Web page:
It's a rare sight to see the designs of Maria Cornejo (Zero + Maria Cornejo), Phillip Lim (3.1 Phillip Lim), Naeem Khan (Naeem Khan), and David Neville and Marcus Wainwright (rag and bone), modeled on the same stage together. These 5 designers were chosen to be part of a fashion panel discussion with Judith Thurman entitled Fashion Forward: The New Guard, as part of the 11th annual New Yorker Festival this past weekend.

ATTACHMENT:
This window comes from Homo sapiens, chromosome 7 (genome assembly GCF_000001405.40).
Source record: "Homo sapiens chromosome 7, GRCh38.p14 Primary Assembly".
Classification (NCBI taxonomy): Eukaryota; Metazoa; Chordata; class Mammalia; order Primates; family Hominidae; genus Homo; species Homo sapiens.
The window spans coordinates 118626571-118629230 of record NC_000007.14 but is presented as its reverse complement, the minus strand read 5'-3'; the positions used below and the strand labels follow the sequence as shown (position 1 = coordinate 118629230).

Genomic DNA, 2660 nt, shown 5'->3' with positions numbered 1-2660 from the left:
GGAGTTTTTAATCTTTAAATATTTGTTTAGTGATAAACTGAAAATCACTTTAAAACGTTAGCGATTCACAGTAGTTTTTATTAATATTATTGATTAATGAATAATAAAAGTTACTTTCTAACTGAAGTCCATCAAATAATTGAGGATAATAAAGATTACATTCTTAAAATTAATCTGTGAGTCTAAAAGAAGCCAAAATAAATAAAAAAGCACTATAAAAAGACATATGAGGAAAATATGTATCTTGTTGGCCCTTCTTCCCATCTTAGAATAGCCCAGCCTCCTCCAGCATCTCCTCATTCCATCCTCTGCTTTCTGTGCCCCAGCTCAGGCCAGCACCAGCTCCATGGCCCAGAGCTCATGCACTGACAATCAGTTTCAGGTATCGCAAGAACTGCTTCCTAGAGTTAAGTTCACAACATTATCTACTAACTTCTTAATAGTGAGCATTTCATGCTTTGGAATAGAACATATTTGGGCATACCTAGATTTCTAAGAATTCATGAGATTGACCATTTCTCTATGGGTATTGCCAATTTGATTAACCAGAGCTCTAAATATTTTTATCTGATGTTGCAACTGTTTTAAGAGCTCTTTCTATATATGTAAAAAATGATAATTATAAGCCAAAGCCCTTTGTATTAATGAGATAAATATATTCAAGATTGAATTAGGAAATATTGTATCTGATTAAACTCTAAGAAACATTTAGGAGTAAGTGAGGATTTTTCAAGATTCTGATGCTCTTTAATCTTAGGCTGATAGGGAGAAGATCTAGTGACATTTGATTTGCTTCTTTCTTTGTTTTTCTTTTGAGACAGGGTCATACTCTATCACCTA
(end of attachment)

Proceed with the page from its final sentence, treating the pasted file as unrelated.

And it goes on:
When I heard who was going to be on the panel I was eager to attend! Each of these designers is changing the face of American fashion and have achieved a great level of success in the past few years, but their styles and the markets for their labels run the gamut. On one side of the stage there was Naeem Khan, with his glamorous beaded and sequined mini-dresses that take 300 hours of work by hand to complete, while on the other side there was Rag and Bone, with their exquisitely-tailored tweed blazers and leather-patch wool carpenter pants, inspired by mountaineering. Interestingly, although each designer's styles varied greatly, they have much more in common than meets the eye. Although each designer is foreign-born, they have all very consciously made New York City their base. They all feel a greater openness to working in New York, where the culture for fashion is more enthusiastic and welcoming for designers than say in London or Paris. They also all feel that New York offers everything they need, which is a great testament to the worth of the Garment District. Even though the recent economic times have been very challenging to each designer, they have been able to weather through as independently-owned businesses due to a conscious awareness of the balance needed between "art and commerce" as Mr. Lim said. They try to eschew designing for a "type" of person and age group, have an unwavering demand for quality, a sensitivity to craft and tradition, and draw from very personal influences that inspire their eclectic designs. Ms. Cornejo is constantly snapping photos with her iphone which tends to inspire her prints; Mr. Lim finds himself bringing equal amounts of "assertion and humility" to his clothes, which comes from his split Eastern/Western upbringing in a traditional Chinese family that settled in California; and both Mr. Khan and the boys from Rag and Bone are heavily influenced by their familial traditions in India and Britain, respectively. It was lovely to hear about the personal narratives behind the collections. Mr. Wainwright said that the stories and skill behind the clothes are what sets them apart and makes them special; it is what makes customers stand at their clothes racks "for an extra 20 seconds" to consider a purchase. I couldn't agree more. In a time of fast-fashion and fickle trends in America, it is encouraging to see designers pushing back at these tendencies, and succeeding. All photography by Tom Kane.